No, no … the title does not refer to knitters who can’t handle criticism! Rather: How do knitters cope with thin skin on their fingers?
According to the Mayo Clinic:
Fragile or thin skin that tears easily is a common problem in older adults. Aging, sun exposure and genetics all play a role in thinning skin. Certain medications, such as long–term use of oral or topical corticosteroids, also can weaken skin and the blood vessels in the skin.
Over the last six months I’ve been dealing with a cutaneous drug reactions. The skin on my fingers is easily lacerated, ripped or torn by so many things: the corner of a magazine, a tine of a fork, pressing the gear shift on my bike, a hair clip, a flower stalk, the plastic lid on a container of butter, et cetera. I couldn’t cook, bake bread or work with fibers. Agony.
I waited for about two months for my skin to heal. I then carefully put Band Aids on my fingers and made a salad. It seemed to work until I pulled the Band Aids off; skin came off with it.
I waited another month of no cooking, baking or knitting before I tried again. This time I wrapped my fingers in gauze and tapped the gauze down with “sensitive skin tape.” The bandages slipped off as soon as I tried to slice a carrot, leaving exposed skin that would inflame and tear. So I rebandaged and tried to knit: the tips of my needle kept getting caught in the gauze!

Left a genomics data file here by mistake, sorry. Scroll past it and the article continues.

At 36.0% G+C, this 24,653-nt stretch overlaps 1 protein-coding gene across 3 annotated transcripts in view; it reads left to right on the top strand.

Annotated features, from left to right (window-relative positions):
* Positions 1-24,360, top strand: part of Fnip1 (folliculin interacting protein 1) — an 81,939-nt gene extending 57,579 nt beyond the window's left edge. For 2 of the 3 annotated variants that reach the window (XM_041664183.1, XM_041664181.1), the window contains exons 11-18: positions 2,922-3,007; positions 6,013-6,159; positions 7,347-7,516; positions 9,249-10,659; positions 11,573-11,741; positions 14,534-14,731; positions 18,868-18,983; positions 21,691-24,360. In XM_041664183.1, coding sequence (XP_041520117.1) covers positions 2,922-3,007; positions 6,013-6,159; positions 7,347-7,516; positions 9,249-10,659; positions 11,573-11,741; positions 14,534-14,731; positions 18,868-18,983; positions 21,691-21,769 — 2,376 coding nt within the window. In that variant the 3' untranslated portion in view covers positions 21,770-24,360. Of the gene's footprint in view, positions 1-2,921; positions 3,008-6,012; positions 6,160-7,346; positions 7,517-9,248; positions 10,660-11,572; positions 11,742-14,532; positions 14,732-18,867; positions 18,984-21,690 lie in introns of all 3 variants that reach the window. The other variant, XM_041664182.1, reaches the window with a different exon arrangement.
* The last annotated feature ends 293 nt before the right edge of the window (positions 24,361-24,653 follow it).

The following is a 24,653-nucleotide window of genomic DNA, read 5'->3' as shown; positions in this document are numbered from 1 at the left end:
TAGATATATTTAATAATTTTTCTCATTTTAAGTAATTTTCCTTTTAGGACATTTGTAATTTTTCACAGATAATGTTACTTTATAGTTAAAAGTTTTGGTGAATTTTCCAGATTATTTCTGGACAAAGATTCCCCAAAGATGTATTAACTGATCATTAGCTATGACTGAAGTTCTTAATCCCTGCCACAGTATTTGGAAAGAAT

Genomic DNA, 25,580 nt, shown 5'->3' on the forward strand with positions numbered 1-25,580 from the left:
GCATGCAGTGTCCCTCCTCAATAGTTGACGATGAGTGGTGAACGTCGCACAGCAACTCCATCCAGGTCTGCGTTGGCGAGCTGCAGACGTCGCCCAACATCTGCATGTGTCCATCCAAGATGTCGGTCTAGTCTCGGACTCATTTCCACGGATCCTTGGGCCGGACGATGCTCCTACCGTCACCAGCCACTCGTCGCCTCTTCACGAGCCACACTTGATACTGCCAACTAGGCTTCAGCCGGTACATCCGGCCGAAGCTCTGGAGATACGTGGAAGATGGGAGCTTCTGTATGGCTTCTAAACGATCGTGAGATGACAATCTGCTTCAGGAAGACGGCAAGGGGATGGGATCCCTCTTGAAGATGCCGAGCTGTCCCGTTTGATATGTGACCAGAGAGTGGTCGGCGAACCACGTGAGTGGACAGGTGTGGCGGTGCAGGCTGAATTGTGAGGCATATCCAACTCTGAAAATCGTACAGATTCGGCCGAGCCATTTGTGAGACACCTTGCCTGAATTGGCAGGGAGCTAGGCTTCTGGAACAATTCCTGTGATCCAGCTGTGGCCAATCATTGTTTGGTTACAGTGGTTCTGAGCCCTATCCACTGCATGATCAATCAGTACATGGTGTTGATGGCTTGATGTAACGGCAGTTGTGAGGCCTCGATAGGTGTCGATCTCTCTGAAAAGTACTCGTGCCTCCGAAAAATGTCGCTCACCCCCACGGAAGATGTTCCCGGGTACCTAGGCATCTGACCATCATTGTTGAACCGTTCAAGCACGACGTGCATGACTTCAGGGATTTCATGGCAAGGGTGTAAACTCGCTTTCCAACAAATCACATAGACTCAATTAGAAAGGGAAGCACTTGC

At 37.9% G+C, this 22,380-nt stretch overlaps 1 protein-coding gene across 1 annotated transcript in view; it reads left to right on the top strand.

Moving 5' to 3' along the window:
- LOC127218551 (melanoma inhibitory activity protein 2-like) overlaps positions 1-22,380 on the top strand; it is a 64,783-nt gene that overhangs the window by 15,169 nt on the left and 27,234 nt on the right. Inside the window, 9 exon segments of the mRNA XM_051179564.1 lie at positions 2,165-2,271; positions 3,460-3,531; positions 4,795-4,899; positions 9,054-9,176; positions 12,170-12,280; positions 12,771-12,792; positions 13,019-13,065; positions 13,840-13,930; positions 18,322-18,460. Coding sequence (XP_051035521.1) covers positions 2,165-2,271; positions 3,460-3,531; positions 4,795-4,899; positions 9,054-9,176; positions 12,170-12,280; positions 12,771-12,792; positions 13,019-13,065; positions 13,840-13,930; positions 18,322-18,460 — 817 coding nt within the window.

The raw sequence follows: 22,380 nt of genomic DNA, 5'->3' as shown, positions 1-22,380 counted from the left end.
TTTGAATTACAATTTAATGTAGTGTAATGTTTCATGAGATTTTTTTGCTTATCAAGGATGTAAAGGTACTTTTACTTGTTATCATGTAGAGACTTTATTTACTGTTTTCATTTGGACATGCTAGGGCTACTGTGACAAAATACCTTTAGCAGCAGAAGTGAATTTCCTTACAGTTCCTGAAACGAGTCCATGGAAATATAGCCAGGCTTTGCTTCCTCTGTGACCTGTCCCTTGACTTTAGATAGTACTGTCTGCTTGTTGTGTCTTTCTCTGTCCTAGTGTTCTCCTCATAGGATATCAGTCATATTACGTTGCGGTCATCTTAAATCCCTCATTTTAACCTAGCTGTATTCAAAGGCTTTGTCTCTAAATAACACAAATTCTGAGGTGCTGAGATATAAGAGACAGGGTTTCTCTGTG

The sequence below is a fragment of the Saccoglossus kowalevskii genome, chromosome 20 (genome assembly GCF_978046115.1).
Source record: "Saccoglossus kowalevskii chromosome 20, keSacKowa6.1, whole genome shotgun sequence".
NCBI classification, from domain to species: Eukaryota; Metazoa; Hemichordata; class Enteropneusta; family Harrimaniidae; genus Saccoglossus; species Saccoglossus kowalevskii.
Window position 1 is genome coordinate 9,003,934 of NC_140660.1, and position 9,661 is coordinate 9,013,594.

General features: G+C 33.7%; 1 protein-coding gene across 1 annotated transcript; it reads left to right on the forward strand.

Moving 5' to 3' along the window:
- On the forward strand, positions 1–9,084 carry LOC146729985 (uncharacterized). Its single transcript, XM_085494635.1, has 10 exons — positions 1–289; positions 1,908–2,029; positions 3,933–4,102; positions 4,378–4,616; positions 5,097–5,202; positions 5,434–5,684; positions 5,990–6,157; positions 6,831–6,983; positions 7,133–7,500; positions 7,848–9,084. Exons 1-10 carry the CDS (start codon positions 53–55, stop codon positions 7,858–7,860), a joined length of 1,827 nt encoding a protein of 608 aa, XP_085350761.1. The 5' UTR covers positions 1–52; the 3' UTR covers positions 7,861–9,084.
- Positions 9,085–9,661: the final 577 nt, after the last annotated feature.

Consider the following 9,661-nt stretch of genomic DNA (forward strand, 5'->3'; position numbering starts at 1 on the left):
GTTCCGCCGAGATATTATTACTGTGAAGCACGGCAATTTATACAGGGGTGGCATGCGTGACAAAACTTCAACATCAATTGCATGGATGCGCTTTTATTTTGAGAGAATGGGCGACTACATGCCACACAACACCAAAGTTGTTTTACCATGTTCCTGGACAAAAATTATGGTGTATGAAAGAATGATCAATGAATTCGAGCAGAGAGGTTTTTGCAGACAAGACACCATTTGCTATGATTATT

Another month later, after watching me trying various ways to bandage my fingers all the while gazing longingly at my brotforms and knitting, Thor brought home (from Costco) a large box of powder free, latex free, nitrile exam gloves. After wrapping my fingers with gauze and sensitive skin tape, I slipped on a pair of nitrile exam gloves. Eureka! Not only could I slice fruits and vegetables, but I could open containers of butter and twist open the bottle of olive oil! I made two loaves of sourdough Jewish rye and two loaves of sourdough raisin rye!
After waiting (impatiently) for another week, I tried to knit. I left the gauze bandages on my fingers in their most sensitive spots and then slipped on a pair of the exam gloves. My fingers felt so clumsy I couldn’t knit comfortably.
I waited another week. My fingers seemed to have healed enough that I decided to try knitting without the bandages. Instead, I slipped on fingers I had cut off a nitrile glove. Eureka! I could knit – granted, carefully – but I could knit!
Unbandaged, while my fingers look scaly and peppered with healing sores, they’re healing!
Fully bandaged and ready to knit or cook, I look a bit like a proctologist ready for her patients.
But I don’t care: My fingers are finally healing, and I can cook, bake our favorite sourdough breads and knit again. I am a happy woman.